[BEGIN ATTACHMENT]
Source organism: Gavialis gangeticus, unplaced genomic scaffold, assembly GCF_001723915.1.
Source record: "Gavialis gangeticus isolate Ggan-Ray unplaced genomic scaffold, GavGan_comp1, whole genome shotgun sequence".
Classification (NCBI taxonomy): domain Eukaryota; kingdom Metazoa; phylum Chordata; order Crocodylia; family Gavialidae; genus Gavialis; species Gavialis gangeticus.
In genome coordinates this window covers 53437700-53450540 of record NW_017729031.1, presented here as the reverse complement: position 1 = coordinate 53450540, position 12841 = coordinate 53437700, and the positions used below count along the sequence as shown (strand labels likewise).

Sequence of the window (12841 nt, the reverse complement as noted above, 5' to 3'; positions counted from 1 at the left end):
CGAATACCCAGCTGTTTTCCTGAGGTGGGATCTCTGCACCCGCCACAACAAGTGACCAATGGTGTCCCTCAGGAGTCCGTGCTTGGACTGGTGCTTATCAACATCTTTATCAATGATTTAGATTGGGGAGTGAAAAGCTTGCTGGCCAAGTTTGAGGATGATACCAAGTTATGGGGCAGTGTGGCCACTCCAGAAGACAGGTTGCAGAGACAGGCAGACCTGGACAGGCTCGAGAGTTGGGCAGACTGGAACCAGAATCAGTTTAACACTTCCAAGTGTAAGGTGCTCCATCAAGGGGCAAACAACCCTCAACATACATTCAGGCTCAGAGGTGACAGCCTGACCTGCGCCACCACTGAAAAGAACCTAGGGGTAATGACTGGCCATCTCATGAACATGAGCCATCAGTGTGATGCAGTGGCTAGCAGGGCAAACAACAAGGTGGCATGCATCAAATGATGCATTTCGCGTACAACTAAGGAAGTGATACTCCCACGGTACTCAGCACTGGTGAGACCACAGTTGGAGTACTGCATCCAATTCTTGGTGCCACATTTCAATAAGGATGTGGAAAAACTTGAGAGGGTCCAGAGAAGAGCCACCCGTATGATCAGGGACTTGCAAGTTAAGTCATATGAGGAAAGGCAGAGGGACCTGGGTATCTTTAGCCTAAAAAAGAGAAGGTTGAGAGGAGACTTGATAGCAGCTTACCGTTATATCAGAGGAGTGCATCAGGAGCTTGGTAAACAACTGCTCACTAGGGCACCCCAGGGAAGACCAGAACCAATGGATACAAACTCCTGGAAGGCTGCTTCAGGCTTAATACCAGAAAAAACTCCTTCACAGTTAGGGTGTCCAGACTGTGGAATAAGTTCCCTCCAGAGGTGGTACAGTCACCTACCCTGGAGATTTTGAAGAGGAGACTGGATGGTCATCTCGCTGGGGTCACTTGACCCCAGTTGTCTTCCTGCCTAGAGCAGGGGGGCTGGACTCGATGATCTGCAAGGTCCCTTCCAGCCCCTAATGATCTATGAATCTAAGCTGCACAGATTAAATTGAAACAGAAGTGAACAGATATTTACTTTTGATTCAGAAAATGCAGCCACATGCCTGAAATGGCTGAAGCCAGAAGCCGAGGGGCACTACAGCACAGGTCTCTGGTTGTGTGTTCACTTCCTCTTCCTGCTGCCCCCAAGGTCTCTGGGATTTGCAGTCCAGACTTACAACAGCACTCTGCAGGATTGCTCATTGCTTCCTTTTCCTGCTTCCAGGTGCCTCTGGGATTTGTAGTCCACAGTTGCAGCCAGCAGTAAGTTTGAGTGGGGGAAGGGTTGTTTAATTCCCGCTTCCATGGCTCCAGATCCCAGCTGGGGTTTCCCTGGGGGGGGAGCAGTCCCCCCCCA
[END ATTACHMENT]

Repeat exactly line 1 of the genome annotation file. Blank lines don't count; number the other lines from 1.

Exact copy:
Source organism: Gavialis gangeticus, unplaced genomic scaffold, assembly GCF_001723915.1.